Did you know there’s a flower that pokes its bud through the snow, impatient for spring? They’re called snowdrops (Galanthus nivalis) and they’re one of my favorite flowers, especially since they’re a sure sign spring is on the way. And did you also know there’s more than one type of snowdrop? And there are snowdrops that actually grow in autumn?
My memories of snowdrops date back to my mother’s garden. She had a lovely spread of snowdrops that popped up, quite literally, even before the snow had totally disappeared. The effect was like a delicate, white carpet of tiny, 3-petalled flowers that dropped from the stems. The white bloom associates it with snow — hence, the name. There’s also the fact that the flower looks like a snowflake, dropping from the sky
We never had to plant snowdrop bulbs as they were already proliferous around the property. But Mom always warned never to touch the plant or the bulb with bare hands.
“Very poisonous,” she warned. “Even touching it can result in an unpleasant reaction. Wear gloves when planting or moving bulbs to a new location.”
Much like poison ivy, I reasoned, and heeded Mom’s warnings.
My current research confirms them. Snowdrops are toxic to both animals and humans. If eaten, the result can be dizziness, nausea, diarrhea, and, yes, even death. However, mashed snowdrop bulbs have apparently been used as a remedy for chilblains (swelling due to extreme cold and poor circulation) and frostbite and can be effective as an analgesic for headaches. I’m not sure if this idea is worth a try, as it contradicts the fact they cause skin rashes.
There is a plus side. Since snowdrops are toxic, there is no concern of wildlife like deer, squirrels, and chipmunks devouring either the plant or the bulb — as animals tend to do with other spring flowers.
When snowdrops appear depends on the region, usually in March or early April though sometimes as early as February. Ours were really early this year in the beginning of March. Probably due to global warming and the shortest winter I can recall. The plant fares well in our sunny areas which have some shade when the surrounding trees have sprouted their leaves. It enjoys the extra moisture of the melting snow and thrives for several weeks before the flowers fade.
Different Types of Snowdrops
My snowdrops are the traditional snowdrops (sometimes referred to as common snowdrops) that most people enjoy in their spring gardens, but there are others. In fact, there are at least a thousand different types of snowdrops. Here are a few of the most commonly recognized.
The giant snowdrop, or greater snowdrop (Galanthus elwesii), grows twice as tall (about 1 foot) as the common snowdrop. The nodding white flower has a double green mark on the inner petals and is another hardy, late winter/early spring plant.
The Spring snowflake (Leucojum vernum) is about the same size as the giant snowdrop. The small, white flower has green spots on its tepals and it’s lightly scented.
The summer snowflake (Leucojum aestivum) is a similar size to the spring snowflake. It has 4 to 8 white, bell-shaped flowers and almost looks like lily of the valley. This one blooms in late spring.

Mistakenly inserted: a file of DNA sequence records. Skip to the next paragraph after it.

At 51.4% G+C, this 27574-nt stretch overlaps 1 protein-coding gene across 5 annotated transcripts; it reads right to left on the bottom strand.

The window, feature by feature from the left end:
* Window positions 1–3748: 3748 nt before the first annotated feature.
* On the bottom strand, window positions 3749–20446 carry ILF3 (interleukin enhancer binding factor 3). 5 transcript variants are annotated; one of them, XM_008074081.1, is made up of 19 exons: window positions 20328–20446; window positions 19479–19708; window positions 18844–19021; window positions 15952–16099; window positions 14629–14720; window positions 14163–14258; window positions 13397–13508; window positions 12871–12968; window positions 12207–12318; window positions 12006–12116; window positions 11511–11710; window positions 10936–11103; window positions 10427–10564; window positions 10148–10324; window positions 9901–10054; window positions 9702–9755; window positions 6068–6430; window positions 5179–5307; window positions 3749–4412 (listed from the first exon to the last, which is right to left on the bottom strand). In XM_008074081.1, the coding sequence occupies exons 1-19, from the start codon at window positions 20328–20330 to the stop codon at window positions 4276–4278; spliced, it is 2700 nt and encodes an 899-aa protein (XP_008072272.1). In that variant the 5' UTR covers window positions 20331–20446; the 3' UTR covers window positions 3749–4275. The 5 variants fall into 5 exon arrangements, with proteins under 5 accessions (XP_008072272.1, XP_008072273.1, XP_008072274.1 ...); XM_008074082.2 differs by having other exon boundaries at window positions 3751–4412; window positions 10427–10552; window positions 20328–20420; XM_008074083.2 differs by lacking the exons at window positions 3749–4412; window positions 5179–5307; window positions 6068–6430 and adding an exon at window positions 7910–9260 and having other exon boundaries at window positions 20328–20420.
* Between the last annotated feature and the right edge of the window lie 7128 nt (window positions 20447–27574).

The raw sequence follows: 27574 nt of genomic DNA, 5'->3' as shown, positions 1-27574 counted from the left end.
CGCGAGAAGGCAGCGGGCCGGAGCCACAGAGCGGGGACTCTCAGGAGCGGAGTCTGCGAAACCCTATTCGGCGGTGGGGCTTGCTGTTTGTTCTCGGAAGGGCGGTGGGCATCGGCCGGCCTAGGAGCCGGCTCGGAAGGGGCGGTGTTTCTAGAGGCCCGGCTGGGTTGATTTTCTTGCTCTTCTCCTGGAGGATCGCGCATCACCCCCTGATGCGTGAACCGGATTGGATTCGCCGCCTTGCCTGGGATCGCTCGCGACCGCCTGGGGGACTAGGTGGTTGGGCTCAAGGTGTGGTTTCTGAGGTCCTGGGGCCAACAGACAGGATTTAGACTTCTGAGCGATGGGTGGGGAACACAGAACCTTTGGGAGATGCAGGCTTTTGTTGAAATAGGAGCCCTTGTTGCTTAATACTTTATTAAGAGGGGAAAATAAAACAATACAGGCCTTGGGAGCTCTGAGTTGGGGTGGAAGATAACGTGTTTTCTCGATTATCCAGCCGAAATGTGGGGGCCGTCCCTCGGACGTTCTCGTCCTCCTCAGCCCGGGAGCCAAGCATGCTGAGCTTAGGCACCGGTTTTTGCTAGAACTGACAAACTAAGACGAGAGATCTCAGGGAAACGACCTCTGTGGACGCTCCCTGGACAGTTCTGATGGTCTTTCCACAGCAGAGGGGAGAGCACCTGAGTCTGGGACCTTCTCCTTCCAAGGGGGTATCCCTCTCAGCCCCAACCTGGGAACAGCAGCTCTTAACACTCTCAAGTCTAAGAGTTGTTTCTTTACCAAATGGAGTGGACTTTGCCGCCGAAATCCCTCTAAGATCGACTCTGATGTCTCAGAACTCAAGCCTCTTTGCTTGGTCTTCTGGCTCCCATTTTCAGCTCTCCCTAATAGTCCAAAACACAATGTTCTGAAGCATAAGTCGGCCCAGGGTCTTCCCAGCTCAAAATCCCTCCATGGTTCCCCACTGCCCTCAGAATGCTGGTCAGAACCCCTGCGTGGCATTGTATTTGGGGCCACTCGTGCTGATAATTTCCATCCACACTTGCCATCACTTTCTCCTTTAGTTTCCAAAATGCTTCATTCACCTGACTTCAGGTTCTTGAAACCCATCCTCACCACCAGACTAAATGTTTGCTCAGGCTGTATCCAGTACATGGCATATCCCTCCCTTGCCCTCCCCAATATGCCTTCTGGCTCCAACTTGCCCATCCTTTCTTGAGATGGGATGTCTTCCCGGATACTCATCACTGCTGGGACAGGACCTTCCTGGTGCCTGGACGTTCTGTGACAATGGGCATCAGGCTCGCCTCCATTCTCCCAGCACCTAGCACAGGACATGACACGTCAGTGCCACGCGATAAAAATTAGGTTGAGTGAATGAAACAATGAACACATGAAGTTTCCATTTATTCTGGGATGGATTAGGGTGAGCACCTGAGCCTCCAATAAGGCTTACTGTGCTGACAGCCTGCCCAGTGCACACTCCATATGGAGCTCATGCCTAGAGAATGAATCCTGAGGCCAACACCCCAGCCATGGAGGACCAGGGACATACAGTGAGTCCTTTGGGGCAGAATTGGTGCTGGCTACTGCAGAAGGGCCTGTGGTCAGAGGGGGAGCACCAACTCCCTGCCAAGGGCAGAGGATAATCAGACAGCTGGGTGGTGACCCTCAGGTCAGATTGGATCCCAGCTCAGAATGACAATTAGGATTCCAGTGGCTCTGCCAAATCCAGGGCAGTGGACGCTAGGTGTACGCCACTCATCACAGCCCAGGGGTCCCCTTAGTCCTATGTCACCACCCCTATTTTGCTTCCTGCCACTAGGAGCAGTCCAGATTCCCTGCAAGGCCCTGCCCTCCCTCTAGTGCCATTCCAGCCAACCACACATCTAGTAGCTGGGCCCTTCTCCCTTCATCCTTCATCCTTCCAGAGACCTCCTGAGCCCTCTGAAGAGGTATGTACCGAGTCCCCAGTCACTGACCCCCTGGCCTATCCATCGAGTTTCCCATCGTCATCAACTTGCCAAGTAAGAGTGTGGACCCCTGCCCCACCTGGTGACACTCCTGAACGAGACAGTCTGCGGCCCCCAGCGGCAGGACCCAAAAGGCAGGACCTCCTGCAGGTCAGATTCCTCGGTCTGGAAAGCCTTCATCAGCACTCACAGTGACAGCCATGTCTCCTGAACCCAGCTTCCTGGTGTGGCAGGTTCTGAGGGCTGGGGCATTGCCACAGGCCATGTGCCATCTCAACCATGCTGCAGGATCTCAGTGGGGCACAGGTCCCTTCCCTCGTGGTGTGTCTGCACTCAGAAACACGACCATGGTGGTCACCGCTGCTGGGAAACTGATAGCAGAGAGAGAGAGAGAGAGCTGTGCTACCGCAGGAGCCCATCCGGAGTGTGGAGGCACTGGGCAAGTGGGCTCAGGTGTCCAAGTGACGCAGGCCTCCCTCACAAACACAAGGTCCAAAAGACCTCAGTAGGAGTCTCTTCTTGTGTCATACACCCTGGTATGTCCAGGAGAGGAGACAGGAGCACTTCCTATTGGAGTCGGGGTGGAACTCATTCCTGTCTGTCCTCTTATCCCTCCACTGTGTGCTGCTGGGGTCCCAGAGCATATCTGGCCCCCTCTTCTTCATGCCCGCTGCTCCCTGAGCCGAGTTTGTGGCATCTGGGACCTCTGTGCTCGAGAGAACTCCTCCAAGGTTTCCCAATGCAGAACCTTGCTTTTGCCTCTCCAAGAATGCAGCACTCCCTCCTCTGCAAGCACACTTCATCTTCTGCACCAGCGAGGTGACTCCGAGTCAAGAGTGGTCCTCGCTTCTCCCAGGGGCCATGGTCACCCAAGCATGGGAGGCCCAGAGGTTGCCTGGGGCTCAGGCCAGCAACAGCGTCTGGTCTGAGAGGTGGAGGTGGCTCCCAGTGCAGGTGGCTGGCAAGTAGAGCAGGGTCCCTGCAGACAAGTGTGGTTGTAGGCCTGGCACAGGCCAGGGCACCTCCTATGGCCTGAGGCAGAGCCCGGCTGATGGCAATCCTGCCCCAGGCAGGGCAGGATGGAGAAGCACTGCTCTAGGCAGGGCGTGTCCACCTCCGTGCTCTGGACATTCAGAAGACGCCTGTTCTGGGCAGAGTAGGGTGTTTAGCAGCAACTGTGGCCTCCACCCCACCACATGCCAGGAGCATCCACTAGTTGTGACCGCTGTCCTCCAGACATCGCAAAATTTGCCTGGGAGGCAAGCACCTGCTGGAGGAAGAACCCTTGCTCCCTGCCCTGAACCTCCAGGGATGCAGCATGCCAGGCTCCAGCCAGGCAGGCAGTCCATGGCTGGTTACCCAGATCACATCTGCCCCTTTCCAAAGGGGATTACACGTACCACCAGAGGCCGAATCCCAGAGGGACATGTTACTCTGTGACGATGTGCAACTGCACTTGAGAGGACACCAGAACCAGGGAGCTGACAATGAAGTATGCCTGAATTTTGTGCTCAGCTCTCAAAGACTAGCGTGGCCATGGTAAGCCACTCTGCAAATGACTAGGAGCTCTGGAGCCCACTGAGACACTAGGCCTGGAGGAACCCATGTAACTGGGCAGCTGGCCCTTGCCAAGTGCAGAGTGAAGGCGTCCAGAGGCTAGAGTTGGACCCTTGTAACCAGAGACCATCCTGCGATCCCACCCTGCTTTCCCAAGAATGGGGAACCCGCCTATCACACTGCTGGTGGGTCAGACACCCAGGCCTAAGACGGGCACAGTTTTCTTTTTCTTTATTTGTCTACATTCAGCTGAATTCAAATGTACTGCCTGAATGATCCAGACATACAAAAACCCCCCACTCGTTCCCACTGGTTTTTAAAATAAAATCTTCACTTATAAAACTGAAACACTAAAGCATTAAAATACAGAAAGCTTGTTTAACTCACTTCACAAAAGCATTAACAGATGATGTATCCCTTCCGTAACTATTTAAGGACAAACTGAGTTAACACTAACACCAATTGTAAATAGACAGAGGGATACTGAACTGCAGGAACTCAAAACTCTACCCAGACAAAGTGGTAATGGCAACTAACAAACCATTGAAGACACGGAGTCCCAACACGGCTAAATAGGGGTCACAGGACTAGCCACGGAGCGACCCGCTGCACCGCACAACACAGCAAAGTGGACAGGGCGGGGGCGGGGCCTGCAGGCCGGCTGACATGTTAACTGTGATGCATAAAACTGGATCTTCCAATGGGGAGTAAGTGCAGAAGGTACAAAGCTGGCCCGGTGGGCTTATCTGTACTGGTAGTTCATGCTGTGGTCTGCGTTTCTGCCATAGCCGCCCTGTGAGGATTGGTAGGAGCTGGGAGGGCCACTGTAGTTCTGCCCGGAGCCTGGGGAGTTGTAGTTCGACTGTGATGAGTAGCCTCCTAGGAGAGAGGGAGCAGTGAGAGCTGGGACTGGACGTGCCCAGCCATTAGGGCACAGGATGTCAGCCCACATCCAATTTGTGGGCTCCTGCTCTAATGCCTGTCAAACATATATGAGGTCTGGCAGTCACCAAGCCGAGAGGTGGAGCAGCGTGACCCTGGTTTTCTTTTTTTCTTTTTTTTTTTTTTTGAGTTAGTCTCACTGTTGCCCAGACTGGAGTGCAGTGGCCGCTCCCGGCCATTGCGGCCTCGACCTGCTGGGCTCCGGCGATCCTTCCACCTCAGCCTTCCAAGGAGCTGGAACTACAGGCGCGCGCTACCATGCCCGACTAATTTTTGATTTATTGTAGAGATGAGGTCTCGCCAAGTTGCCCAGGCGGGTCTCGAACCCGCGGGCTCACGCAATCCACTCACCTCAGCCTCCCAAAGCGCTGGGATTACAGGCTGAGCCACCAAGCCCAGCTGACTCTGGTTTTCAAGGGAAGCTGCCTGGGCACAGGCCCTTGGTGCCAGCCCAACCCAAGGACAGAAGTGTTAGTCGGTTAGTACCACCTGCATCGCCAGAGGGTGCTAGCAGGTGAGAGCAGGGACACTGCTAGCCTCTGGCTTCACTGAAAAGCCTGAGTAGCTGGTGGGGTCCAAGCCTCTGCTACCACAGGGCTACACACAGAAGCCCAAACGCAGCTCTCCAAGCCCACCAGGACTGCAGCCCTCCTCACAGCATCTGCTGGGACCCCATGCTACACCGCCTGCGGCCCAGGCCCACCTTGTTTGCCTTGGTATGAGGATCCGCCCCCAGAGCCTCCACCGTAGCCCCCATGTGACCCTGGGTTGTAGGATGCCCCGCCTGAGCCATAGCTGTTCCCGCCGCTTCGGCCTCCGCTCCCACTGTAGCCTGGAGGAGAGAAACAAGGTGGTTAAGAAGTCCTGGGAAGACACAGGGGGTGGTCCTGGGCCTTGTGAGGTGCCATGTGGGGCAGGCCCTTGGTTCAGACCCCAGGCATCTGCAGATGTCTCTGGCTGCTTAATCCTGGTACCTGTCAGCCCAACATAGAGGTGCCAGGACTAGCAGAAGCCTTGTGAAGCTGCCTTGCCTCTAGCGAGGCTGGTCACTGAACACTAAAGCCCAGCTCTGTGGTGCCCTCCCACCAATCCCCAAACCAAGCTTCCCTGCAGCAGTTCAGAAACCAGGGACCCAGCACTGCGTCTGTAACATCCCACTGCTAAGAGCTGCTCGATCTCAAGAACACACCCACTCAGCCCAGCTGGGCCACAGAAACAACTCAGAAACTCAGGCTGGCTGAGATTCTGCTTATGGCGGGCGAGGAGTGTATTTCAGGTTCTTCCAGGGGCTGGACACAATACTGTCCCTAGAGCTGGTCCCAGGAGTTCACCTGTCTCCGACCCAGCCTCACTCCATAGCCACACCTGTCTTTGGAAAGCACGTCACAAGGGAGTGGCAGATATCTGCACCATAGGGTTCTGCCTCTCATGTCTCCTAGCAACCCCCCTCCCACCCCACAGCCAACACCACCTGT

The magnet snowdrop (Galanthus nivalis ‘Magnet’) is 8 to 10 inches tall, grows well in woodlands, lawns, rock gardens, and under deciduous trees. It has nodding white flowers with outer tepals twice as long as inner tepals. The inner tepals have a V-shaped green marking on the tip. It’s another late winter/early spring plant.
Flore Pleno Snowdrop
The next snowdrop (Galanthus nivalis ‘Flore Pleno’) is an attractive, double snowdrop with dainty, fluffy flowers. It is wider, fuller, has more tepals than the common snowdrop, and is slightly fragrant. A late winter (sometimes as early as January)/early spring plant.
The plicatus variety (Galanthus plicatus), like the common snowdrop, is a plant that only grows about 5 to 6 inches tall. The flower has six white tepals, the outer three all white and the inner three shorter, notched, and with a green mark from just above the notch to the middle of the tepal. Another late winter/early spring plant.
Snowdrop S. Arnott
The S. Arnott snowdrop (Galanthus ‘S. Arnott’) is tall at 6 to 8 inches and sturdy. This robust plant has flowers with big tepals that open into beautiful, rounded blooms (1-inch wide) and gives off a lovely scent. It has V-shaped green markings on inner tepals. Like the ‘Flore Peno’ above, it sometimes blooms as early as late January.
The green snowdrop (Galanthus woronowii), mostly found in Turkey and Russia, is very leafy. The leaves grow up to 10 inches in length and are supervolute (one leaf tightly clasping around another at the base). These flowers a bit smaller than other snowdrops with a U-shaped green mark on the tips of the inner tepals, but it is less bold than on other snowdrops. Another hardy, late winter/early spring plant.
There are many other spring varieties, but here’s one that intrigues me: autumn snowdrop.
Queen Olga’s snowdrop (Galanthus reginae-olgae) is native to Sicily, the Balkans, and Greece and has pendant white flowers, three larger outer tepals which are pure white, and three smaller inner tepals with different green markings at the tips. It usually appears in autumn, but can also bloom in winter and early spring. It typically prefers a warmer climate to the other snowdrops.
With all the varieties of snowdrops to choose from, it’s nice to know there’s a variety suitable to just about every region. I’ll stick to the common snowdrop as it appears to be the most resilient in my growing area. For me, the best part (other than it’s an early promise of spring) is the fact that wildlife like deer avoid it. I’ll have to plant more bulbs.